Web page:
Why don't you ask the person who told you you have a strong case for a recommendation for a malpractice lawyer who knows something about family law issues?
You can also use the Avvo "Find an Attorney" tab to find such an attorney in your local area, or an internet search engine like google.
"Malpractice" claims are also much more difficult to establish, by the way, than establishing you got bad advice. It must be shown that the attorney caused you some financial damages and it is exclusively the attorney's fault. For example, filing a lawsuit which is dismissed because of the statute of limitations expiring and it was the attorney's fault the lawsuit wasn't started in time.
On the other hand, if the "100% bad advice" to which you refer was something like the attorney in a divorce action saying he thought you could get spousal maintenance, or attorneys fees from the other side, or a bigger share of community property than you ended up with, or you think (or someone told you) he should have done more depositions or investigation this may not be malpractice. Losing a lawsuit because you think your lawyer was worse than the other lawyer is not malpractice. It's negligent behavior and a failure to come up to an "average" level of skill and knowledge for an attorney, and if the other side just had a better case than you and that's what the trier of fact determined, it's hard to establish that your loss resulted SOLELY from the attorney's "errors or omissions".
You also have to pay your own lawyer to go after the other lawyer (who is probably covered by insurance), few lawyers will take this kind of case on a "contingency" basis, like a personal injury matter (car accident case where the other driver was 100% at fault and ticketed, for instance).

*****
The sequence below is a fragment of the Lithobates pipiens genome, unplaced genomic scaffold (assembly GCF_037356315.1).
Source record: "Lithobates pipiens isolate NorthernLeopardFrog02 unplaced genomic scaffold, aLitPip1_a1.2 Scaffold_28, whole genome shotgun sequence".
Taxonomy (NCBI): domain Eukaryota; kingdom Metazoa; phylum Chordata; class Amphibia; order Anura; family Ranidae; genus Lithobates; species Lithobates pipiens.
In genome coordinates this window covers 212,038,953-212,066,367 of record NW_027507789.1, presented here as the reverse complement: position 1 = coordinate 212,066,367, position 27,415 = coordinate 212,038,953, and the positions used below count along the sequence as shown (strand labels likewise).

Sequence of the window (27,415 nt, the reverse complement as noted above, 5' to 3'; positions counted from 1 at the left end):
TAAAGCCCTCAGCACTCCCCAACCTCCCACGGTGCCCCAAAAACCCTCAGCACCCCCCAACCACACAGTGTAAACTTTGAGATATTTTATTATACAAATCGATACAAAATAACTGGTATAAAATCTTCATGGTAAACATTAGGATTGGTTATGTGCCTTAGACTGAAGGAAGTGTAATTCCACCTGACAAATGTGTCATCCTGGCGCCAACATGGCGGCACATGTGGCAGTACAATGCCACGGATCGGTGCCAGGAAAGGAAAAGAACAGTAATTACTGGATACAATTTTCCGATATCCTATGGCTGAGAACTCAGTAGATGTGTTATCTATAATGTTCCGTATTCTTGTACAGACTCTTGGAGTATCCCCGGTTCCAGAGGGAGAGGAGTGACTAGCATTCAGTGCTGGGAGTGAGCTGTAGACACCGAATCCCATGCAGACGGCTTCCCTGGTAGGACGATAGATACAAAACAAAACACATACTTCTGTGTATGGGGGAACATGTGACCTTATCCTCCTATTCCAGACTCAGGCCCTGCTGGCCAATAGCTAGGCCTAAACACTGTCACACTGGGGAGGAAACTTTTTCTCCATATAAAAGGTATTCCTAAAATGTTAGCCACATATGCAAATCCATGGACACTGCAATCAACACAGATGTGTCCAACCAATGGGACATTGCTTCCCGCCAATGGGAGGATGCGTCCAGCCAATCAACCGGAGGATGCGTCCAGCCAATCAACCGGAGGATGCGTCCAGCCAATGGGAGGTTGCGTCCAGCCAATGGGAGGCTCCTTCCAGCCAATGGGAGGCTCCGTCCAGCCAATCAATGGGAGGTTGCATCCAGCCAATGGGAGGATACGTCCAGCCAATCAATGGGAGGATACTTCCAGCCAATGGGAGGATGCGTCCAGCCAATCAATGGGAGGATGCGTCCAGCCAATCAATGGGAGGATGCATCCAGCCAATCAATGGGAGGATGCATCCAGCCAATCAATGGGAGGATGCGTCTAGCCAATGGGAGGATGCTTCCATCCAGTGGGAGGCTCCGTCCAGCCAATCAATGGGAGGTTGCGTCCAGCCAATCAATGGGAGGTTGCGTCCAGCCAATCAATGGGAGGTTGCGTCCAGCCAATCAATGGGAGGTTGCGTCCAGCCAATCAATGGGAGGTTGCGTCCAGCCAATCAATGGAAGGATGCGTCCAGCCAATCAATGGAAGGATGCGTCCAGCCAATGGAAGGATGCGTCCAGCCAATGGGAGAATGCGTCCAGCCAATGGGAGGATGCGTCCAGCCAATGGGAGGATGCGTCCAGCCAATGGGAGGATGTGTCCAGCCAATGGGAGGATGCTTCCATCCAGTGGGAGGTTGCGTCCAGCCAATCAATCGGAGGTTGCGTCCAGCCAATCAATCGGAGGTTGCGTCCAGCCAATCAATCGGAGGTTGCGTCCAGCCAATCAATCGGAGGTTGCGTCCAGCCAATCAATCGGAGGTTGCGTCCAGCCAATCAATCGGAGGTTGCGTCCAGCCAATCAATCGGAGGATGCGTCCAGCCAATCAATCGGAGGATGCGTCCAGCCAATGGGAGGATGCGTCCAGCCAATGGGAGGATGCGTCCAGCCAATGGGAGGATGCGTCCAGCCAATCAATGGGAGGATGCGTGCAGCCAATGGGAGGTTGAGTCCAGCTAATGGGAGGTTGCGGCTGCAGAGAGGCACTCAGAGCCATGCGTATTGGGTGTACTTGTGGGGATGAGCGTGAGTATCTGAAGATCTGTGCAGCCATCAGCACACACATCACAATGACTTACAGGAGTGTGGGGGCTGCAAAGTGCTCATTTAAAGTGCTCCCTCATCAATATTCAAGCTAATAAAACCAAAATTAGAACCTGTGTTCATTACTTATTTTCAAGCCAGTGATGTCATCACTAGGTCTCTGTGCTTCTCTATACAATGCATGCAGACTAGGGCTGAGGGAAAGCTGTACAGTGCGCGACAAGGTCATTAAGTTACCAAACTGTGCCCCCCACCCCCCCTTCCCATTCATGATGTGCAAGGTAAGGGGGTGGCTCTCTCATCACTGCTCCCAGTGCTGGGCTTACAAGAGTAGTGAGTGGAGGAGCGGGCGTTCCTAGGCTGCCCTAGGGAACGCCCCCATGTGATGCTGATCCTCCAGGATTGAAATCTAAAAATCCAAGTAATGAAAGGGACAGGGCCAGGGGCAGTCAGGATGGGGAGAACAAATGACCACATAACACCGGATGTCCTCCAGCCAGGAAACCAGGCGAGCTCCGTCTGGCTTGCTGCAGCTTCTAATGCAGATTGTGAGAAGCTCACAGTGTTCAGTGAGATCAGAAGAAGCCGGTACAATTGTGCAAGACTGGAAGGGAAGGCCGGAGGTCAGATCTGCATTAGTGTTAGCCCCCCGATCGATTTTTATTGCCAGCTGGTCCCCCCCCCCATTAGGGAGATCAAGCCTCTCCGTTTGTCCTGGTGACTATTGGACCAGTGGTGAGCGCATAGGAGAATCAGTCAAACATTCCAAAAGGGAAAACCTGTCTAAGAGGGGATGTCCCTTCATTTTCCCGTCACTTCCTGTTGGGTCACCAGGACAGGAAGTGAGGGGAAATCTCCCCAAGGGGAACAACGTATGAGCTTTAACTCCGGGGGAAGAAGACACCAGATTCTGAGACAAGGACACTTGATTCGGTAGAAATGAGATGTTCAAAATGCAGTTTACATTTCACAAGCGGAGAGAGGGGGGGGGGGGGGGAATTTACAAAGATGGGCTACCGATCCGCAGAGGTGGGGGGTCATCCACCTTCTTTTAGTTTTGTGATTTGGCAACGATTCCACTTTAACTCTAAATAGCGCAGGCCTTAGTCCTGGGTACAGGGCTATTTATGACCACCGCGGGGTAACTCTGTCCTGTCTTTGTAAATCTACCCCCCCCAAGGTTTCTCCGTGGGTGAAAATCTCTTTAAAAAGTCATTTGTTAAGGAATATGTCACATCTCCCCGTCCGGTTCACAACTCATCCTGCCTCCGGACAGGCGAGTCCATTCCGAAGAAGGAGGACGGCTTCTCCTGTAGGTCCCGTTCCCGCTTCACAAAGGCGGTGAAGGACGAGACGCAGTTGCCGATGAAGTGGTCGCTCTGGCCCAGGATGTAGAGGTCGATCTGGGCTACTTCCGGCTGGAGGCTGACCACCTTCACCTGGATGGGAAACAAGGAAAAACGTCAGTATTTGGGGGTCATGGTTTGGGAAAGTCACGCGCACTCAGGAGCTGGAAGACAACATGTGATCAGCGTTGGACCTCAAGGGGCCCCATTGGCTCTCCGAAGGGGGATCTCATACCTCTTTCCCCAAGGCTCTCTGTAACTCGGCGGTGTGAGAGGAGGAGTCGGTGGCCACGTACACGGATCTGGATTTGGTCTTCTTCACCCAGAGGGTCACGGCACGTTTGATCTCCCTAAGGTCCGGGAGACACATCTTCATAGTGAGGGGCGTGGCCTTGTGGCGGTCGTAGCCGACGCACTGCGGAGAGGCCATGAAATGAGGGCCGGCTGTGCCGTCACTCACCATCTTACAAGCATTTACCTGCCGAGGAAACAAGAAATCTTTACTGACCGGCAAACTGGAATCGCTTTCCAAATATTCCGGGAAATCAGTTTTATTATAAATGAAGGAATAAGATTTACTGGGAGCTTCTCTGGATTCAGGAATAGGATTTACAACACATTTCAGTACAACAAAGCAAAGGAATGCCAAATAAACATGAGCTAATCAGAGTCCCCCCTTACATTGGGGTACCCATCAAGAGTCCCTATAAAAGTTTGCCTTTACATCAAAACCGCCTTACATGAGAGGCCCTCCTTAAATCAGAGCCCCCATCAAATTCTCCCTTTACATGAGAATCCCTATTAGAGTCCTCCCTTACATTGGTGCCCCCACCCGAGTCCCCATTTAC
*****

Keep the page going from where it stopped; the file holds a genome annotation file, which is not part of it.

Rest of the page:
Absent the "smoking gun" type of negligence case (like the lawyer missing the statute of limitations example given above), "malpractice" is hard to prove.
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Who told you you have a case? If it was a lawyer, then hire that lawyer. If it was not a lawyer, then that person is not in a position to give you a legal opinion. Take all your information and paperwork to an attorney who handles legal malpractice case and get an opinion. If you have a case, hire the lawyer.
Most malpractice attorneys would not take this case on a contingency fee - you'd have to pay several thousand dollars up front for the trust account, and pay the monthly bills for whatever the hourly fees were. If you are willing to do that, you will probably succeed in finding an attorney to accept your case for investigation. The attorney would (after collection of the initial trust amount) interview you, collect the court records, and then let you know your realistic options.
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